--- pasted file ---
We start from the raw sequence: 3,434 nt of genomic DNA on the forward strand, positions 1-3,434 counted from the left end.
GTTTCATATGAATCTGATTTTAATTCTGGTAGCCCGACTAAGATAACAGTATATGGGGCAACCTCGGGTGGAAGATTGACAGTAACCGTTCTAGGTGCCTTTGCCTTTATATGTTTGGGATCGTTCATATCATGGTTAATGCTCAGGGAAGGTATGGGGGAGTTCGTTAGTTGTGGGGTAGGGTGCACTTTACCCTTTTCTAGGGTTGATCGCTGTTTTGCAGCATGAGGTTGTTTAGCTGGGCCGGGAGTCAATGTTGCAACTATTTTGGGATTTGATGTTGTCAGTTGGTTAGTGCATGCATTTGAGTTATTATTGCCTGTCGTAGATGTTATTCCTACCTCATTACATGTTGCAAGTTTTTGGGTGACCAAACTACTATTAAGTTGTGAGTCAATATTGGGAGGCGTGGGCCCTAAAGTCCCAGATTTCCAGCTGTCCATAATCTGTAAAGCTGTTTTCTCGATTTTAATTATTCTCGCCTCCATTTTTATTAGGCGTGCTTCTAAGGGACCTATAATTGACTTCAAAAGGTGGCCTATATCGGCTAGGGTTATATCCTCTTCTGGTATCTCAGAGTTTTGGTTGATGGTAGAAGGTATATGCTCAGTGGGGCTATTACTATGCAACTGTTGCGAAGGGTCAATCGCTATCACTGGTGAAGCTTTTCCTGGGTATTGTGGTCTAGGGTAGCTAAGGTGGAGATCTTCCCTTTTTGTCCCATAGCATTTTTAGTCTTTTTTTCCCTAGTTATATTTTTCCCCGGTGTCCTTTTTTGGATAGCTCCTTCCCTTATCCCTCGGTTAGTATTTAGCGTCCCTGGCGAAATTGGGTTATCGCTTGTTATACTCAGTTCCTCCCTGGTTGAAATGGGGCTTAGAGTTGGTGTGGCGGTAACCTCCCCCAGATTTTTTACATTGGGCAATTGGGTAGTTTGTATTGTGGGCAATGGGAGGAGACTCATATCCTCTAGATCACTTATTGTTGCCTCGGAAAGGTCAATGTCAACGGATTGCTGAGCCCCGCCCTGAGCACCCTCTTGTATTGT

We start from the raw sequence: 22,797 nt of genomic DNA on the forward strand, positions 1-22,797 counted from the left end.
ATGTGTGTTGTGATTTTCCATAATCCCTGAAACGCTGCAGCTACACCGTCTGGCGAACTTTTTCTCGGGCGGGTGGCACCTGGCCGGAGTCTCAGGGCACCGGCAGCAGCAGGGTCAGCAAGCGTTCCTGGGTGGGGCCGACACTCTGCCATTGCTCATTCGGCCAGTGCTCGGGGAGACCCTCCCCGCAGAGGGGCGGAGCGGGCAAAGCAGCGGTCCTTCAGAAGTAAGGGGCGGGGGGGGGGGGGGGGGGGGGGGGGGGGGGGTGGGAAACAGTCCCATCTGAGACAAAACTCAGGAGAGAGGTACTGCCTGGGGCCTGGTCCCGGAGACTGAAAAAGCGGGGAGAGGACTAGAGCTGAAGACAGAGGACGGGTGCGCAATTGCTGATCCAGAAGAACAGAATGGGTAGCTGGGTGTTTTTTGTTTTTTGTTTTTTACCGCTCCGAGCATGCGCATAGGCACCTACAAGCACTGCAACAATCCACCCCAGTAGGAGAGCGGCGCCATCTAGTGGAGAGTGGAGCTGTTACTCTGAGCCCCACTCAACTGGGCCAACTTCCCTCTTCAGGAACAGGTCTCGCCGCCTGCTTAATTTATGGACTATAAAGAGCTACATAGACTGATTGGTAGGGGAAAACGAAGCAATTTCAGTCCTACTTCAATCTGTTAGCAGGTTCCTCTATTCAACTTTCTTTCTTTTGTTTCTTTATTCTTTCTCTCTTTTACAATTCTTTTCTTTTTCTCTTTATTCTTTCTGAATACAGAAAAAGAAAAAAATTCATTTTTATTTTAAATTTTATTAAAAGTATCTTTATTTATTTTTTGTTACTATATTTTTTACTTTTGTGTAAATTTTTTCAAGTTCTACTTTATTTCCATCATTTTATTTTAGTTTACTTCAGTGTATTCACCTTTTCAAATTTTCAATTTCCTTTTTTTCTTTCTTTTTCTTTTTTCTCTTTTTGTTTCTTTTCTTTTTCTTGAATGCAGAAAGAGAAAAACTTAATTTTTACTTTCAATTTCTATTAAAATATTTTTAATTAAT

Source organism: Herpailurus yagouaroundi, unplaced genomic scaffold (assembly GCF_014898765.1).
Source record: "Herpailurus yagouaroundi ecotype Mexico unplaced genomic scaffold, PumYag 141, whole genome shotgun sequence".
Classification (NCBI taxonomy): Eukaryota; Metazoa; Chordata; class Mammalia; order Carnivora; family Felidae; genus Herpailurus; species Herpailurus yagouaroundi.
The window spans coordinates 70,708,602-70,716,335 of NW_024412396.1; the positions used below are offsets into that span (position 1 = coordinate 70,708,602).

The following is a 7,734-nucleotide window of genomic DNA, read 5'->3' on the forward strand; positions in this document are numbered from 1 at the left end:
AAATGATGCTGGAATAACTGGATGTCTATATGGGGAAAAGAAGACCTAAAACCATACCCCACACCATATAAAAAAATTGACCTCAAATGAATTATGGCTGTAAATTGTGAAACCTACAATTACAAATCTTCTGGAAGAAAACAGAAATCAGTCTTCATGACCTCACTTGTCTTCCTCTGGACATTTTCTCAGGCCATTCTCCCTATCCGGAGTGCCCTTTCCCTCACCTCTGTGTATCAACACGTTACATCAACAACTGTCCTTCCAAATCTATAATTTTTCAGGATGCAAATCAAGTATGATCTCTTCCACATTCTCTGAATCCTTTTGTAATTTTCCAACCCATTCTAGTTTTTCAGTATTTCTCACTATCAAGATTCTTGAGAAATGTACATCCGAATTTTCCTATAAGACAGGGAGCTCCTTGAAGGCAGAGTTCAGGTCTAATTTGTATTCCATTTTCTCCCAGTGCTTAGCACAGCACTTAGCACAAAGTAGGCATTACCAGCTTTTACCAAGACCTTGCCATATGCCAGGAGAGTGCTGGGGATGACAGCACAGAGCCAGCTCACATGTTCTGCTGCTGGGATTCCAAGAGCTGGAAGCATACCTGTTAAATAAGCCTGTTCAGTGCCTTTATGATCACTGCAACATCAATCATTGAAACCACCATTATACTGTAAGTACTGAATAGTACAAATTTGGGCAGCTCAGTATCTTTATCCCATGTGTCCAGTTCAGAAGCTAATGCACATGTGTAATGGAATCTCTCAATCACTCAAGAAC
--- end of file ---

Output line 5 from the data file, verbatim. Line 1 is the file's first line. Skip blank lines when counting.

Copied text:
Source organism: Herpailurus yagouaroundi, unplaced genomic scaffold (assembly GCF_014898765.1).